Politically Correct Distortions

But political correctness does have victims: those people whom the MUC define as "oppressors," thereby making them into scapegoats, persecuted with the blessing of the Establishment. I am not for one second denying that some of these people may indeed have been guilty of carrying out some form of oppression. My point is that all groups tend to oppress all other groups, given the chance. Political correctness acts as a smokescreen for certain forms of oppression by taking it for granted only particular scapegoat groups are capable of oppression.

Ethnic majorities are much more reluctant to make concessions to ethnic minorities than men are to women – i.e., men need women in a way that ethnic majorities don't need minorities – so the situation of women is not identical to that of ethnic minorities.

Western "human rights" legislation, in practice, does not always help much with issues such as free speech, due process of law, and so on. The New Zealand Human Rights Commission, for example has a focus on "Designated Groups" – i.e. groups recognized by the Establishment as oppressed or disadvantaged. Their aims are very commendable: to prevent anyone oppressing and scapegoating minority groups. The classic, prototypical, most repeatedly publicised case of such oppression is, of course, Nazi Germany. The Nazis, who thought they were the Master Race, persecuted the Jews and other groups. Certainly most of us agree that the Nazis were very bad, but in the left/liberal paradigm of "oppressor = bad, oppressed = good," this meant Jews were presumed by definition to be good.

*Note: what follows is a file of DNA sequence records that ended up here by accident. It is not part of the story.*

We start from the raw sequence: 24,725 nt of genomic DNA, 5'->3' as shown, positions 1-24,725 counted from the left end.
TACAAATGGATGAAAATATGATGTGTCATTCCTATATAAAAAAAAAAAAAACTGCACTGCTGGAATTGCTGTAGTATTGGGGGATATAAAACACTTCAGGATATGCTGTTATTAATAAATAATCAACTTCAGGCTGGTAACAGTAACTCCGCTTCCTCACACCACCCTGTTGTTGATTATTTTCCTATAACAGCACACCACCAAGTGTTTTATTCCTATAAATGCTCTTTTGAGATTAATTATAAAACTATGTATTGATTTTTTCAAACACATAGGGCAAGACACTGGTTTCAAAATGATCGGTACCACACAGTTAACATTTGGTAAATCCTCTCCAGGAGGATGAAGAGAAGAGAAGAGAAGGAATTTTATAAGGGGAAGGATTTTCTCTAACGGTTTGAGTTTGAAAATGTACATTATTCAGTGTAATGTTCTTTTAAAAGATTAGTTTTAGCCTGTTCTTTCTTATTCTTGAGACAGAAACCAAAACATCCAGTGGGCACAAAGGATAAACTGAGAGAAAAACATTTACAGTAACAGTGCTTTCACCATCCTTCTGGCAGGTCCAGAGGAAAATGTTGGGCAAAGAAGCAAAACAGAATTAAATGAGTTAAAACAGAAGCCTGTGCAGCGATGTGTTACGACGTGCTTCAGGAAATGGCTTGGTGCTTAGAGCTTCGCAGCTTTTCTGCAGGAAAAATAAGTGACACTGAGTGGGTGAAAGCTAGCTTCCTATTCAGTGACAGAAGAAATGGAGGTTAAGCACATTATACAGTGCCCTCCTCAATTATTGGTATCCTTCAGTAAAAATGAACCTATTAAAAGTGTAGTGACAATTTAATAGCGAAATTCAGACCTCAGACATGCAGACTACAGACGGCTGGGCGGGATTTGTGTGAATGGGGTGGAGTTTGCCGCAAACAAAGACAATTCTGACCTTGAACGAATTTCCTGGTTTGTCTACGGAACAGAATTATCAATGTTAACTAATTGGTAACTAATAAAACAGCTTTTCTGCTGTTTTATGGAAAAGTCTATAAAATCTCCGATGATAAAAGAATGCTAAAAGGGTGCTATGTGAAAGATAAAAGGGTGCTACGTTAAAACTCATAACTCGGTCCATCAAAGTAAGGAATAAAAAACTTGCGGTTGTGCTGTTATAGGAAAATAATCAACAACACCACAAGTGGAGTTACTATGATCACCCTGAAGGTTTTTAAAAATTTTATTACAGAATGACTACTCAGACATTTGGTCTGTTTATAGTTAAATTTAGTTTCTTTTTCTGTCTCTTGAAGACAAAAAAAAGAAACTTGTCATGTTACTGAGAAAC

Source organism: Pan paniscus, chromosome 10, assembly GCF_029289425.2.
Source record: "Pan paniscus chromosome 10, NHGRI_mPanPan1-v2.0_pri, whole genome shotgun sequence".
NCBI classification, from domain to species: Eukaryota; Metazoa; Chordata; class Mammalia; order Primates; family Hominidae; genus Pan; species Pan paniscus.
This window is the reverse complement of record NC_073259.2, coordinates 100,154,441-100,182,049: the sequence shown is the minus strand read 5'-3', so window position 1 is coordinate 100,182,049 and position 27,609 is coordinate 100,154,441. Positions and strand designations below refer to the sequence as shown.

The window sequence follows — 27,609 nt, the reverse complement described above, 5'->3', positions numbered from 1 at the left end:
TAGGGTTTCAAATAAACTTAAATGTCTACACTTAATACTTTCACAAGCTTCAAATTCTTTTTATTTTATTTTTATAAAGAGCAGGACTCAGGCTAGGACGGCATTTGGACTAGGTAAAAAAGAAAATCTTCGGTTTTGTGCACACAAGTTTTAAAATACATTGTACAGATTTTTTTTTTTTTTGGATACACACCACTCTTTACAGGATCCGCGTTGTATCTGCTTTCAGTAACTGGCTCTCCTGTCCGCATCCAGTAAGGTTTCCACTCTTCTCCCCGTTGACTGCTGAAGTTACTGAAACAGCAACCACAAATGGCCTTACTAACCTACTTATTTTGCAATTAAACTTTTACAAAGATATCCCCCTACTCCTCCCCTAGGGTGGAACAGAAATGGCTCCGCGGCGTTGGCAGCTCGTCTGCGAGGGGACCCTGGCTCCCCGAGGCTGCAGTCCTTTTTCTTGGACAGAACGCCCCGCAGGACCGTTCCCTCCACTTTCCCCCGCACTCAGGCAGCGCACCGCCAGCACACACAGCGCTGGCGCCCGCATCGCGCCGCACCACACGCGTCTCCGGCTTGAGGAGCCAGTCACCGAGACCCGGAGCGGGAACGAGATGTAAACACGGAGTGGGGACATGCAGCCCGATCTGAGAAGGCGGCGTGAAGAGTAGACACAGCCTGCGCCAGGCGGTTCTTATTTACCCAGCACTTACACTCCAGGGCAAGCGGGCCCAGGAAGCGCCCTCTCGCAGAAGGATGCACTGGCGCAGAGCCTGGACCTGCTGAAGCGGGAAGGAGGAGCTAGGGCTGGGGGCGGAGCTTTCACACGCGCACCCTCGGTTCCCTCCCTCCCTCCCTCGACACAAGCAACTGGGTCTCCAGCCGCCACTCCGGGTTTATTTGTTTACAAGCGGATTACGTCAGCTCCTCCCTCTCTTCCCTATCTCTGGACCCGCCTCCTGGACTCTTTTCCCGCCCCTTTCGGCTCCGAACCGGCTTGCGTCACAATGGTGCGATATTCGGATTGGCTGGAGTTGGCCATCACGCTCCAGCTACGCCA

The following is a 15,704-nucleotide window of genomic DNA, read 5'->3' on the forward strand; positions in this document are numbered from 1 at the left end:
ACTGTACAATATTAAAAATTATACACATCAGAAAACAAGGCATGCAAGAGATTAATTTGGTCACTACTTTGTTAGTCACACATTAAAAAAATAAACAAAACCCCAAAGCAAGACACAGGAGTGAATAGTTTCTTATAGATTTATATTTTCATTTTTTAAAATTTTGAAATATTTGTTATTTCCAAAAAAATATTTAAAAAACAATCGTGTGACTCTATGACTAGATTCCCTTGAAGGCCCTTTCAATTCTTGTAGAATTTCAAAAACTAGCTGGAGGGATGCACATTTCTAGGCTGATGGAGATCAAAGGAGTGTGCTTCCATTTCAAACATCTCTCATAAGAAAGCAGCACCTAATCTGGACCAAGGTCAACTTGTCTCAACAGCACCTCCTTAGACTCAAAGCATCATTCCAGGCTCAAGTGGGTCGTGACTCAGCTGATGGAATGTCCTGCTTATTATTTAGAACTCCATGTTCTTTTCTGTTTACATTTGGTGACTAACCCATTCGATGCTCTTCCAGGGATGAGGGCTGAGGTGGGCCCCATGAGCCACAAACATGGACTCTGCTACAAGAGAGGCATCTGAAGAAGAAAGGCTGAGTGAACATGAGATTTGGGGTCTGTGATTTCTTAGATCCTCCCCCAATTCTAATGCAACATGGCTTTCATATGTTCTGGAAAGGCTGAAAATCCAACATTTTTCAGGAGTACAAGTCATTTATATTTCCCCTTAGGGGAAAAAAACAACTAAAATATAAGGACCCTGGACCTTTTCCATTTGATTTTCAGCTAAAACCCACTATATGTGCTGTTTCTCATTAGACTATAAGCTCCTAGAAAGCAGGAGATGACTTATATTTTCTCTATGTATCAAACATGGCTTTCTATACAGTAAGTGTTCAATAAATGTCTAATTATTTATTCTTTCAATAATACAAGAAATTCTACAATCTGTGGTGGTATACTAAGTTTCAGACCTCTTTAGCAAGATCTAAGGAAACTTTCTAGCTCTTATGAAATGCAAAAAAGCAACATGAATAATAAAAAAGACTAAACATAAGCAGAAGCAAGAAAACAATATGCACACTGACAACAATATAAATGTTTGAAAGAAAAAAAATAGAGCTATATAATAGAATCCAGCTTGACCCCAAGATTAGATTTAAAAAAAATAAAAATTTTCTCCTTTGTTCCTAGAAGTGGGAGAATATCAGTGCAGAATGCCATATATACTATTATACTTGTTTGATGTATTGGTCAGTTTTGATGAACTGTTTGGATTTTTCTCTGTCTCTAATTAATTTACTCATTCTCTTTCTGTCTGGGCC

But some Jews believe they are God's Chosen People; and how different is this from the Nazis believing they were the Master Race? As far as I can see, both ideas are equally racist. This in no way excuses the Nazis, but it adds much needed perspective: every ethnic group has members who are racist. Today, however, only the racism of members of the white majorities in western countries attracts much publicity or self-flagellation.

For example, when I was teaching Mandarin, the national language of China (the World's most populous nation) in New Zealand, a country of fewer than 4 million inhabitants, I seemed to be the only one who thought that my job was language-teaching. Everyone else (from the local Cantonese community, who usually didn't even know Mandarin, to export-oriented farmers, to retired diplomats, to the business community) thought that my job was being deferential to Chinese people. Even the Laotians and Eurasians I knew seemed to think that they were my boss !

However, I worked in the same building as the Indian High Commission, and I found that the Indians I came across there had a different attitude: on occasions when I was having a difference of opinion with my Chinese colleagues, I suddenly became very popular with these Indians - I don't know if this was because there were some Indians on the staff of my school who took an interest in such things.